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11-6-2018 FOR IMMEDIATE RELEASE Contact: Andrea Godinez, PR & Marketing Manager 206-616-7538 firstname.lastname@example.org
Updated book compiles 45 years of changes in Pacific Northwest flora
Newswise — Botanists at the University of Washington’s Burke Museum of Natural History & Culture have created a much-needed second edition of the “Flora of the Pacific Northwest.” Published by the UW Press, the new edition took five years to complete and is the first update on Pacific Northwest vascular plant diversity and distributions since the book was first published in 1973. In the past 45 years, much has changed: The second edition documents the doubling of nonnative species in the Pacific Northwest, the addition of 1,000 taxa — including species, subspecies and varieties — to the region’s flora, and the reclassification or renaming of 40 percent of the taxa in the first edition.
The original “Flora of the Pacific Northwest” became an instant classic for its innovative style providing species descriptions in the identification keys and for its comprehensive illustrations of nearly all treated taxa. Students rely on it as an essential primer, while veteran botanists and natural resource managers use it as the definitive reference for the region’s flora.
“This book enables us to be better stewards, we know what’s here, whether it’s common or rare, or invasive,” said David Giblin, collection manager for the UW Herbarium at the Burke Museum. “It enhances our ability to preserve plant diversity in our region for future generations.”
This completely revised and updated edition captures the advances in vascular plant systematics since the first edition. These advances, together with significant changes in plant nomenclature, the description of taxa new to science from the region, and the recent documentation of new native and nonnative species in the Pacific Northwest, required a thorough revision of this authoritative work.
“Flora of the Pacific Northwest” covers all of Washington, the northern half of Oregon, Idaho north of the Snake River Plain, the mountainous portion of western Montana, and the southern portion of British Columbia. It accounts for wild-growing native and introduced vascular plants falling within those boundaries and includes:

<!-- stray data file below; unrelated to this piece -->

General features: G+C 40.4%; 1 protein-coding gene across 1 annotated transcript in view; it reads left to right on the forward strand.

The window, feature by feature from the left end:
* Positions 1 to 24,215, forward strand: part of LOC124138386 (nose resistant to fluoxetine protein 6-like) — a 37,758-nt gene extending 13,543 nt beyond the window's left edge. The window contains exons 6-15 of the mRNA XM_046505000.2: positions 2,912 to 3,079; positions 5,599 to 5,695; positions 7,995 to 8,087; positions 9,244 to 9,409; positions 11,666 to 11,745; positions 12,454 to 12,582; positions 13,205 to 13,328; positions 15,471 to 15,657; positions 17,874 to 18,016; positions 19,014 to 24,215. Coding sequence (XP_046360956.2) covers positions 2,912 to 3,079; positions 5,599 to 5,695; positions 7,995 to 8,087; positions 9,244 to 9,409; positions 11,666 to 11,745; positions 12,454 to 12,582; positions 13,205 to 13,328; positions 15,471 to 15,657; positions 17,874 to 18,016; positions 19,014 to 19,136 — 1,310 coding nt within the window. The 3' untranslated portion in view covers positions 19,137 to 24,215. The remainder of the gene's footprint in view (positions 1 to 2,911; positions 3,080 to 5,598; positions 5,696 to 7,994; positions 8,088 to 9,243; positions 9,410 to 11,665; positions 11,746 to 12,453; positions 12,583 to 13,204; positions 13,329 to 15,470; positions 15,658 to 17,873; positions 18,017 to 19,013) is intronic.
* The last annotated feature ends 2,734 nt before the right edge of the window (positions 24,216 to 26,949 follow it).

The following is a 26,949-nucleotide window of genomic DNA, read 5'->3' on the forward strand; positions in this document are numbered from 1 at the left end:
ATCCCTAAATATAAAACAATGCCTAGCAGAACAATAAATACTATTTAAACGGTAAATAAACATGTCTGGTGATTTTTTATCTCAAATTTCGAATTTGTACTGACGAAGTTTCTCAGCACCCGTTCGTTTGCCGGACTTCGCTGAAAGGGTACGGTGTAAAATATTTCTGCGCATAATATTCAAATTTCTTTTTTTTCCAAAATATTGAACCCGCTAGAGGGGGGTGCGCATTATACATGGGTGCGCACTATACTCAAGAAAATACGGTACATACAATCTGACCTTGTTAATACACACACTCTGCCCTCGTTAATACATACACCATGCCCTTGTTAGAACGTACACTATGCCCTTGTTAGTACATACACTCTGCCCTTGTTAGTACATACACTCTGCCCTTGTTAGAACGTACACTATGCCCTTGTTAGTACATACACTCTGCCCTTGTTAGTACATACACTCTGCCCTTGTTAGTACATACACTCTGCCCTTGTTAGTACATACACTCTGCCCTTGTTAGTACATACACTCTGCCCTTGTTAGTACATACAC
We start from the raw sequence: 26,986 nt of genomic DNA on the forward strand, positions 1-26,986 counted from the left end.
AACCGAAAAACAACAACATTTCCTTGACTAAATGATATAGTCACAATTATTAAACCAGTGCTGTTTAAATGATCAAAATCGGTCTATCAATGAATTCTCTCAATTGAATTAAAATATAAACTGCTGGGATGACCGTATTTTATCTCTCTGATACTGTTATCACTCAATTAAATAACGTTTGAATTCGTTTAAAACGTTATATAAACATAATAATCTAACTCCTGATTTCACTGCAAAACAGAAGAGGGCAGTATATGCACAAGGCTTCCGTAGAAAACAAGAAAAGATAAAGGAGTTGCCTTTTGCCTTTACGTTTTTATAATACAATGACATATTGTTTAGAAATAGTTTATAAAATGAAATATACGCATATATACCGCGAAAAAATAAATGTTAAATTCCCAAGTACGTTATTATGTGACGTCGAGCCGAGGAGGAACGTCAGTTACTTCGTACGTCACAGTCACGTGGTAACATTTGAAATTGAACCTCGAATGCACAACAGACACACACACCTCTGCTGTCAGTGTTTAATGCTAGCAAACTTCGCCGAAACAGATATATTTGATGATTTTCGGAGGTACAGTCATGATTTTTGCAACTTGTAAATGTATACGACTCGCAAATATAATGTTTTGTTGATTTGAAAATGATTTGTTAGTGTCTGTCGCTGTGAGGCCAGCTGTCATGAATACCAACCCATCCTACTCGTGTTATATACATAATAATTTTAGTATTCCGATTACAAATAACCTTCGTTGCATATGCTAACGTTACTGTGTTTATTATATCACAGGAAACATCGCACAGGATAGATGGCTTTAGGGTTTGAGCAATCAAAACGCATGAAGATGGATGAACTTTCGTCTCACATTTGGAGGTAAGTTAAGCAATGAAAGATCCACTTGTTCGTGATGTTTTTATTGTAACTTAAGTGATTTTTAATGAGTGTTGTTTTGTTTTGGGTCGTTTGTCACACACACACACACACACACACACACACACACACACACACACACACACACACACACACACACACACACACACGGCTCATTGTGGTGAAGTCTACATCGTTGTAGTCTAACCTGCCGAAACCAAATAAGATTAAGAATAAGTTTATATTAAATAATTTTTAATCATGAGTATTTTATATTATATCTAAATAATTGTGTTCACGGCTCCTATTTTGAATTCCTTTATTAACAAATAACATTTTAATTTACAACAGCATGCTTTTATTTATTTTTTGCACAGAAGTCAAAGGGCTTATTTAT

- Treatment of 5,545 taxa, with more than 1,100 taxa added to this edition
- Illustrations for 4,716 taxa, including 1,382 new for this edition
- More than 700 newly documented nonnative taxa in the Pacific Northwest
- Nomenclature changes for more than 40 percent of the taxa included in the first edition
These enhancements make this new edition the most comprehensive reference on Pacific Northwest vascular plants for professional and amateur botanists, ecologists, rare plant biologists, plant taxonomy instructors, land managers, nursery professionals and gardeners.
The 1,100 new taxa consist mainly of existing native and nonnative species newly documented in the region, as well as a number of taxa new to science. Many of the new regional records were collected during the herbarium’s annual forays held throughout the Pacific Northwest.
“With the recent revision of ‘The Jepson Manual of California Plants,’ and the soon-to-be-completed ‘Flora of Oregon,’ up to date floristic treatments are now available for the entire West Coast of the U.S.,” said Richard Olmstead, UW biology professor and curator of the UW Herbarium at the Burke Museum.
The new illustrations are in the style of the 3,000 original illustrations, by illustrators Jeanne R. Janish and John Ramely, found in the 1973 edition of the “Flora.”
Crystal Shin, a scientific illustrator and the primary illustrator for the revision, worked to match the style of the original illustrations so the more than 1,300 new illustrations she created seamlessly fit.
“Before inking, I study the style and techniques that Jeanne used on a similar species,” said Shin. “I like her work very much and my ink drawing style is pretty close to hers.”
Shin started the illustration process with a plant specimen by reviewing the specimen’s characteristics with one of the Burke Museum botanists. Together they determined which parts of the plant to include in the illustration. Shin then used a microscope and magnifying glass to examine the plant’s details, specifically its length of hairs, textures, marks, veins, shapes and more. After studying the plant, she proceeded with the illustration process of pencil sketching and then inking. Project staff then scanned, edited and archived the illustrations for later placement alongside the text.
It took approximately two hours to complete each illustration before being placed on the page in the book.
The newest edition of “Flora of the Pacific Northwest” can be purchased for $75.00 at the University Bookstore, local bookstores, and book retailers across the country and online.